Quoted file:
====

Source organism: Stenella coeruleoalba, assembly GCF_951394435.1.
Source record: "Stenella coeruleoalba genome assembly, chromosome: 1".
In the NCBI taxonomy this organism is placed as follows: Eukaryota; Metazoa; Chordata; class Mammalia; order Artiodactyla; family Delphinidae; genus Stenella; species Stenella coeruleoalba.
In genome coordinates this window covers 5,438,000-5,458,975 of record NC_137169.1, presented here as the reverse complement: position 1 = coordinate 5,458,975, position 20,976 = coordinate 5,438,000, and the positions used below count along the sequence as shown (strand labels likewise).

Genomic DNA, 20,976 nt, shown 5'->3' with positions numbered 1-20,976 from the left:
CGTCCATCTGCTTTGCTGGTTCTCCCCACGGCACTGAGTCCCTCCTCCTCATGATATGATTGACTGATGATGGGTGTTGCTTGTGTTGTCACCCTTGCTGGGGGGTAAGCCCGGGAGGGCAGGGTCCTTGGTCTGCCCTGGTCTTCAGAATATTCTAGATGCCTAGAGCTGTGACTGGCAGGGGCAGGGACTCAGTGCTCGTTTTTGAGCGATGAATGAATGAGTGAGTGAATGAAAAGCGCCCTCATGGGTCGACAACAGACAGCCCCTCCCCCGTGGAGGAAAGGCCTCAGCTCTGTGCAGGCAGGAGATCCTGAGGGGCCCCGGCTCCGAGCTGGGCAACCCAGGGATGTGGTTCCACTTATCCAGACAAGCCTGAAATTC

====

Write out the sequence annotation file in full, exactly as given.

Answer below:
Source organism: Stenella coeruleoalba, assembly GCF_951394435.1.
Source record: "Stenella coeruleoalba genome assembly, chromosome: 1".
In the NCBI taxonomy this organism is placed as follows: Eukaryota; Metazoa; Chordata; class Mammalia; order Artiodactyla; family Delphinidae; genus Stenella; species Stenella coeruleoalba.
In genome coordinates this window covers 5,438,000-5,458,975 of record NC_137169.1, presented here as the reverse complement: position 1 = coordinate 5,458,975, position 20,976 = coordinate 5,438,000, and the positions used below count along the sequence as shown (strand labels likewise).

Genomic DNA, 20,976 nt, shown 5'->3' with positions numbered 1-20,976 from the left:
CGTCCATCTGCTTTGCTGGTTCTCCCCACGGCACTGAGTCCCTCCTCCTCATGATATGATTGACTGATGATGGGTGTTGCTTGTGTTGTCACCCTTGCTGGGGGGTAAGCCCGGGAGGGCAGGGTCCTTGGTCTGCCCTGGTCTTCAGAATATTCTAGATGCCTAGAGCTGTGACTGGCAGGGGCAGGGACTCAGTGCTCGTTTTTGAGCGATGAATGAATGAGTGAGTGAATGAAAAGCGCCCTCATGGGTCGACAACAGACAGCCCCTCCCCCGTGGAGGAAAGGCCTCAGCTCTGTGCAGGCAGGAGATCCTGAGGGGCCCCGGCTCCGAGCTGGGCAACCCAGGGATGTGGTTCCACTTATCCAGACAAGCCTGAAATTC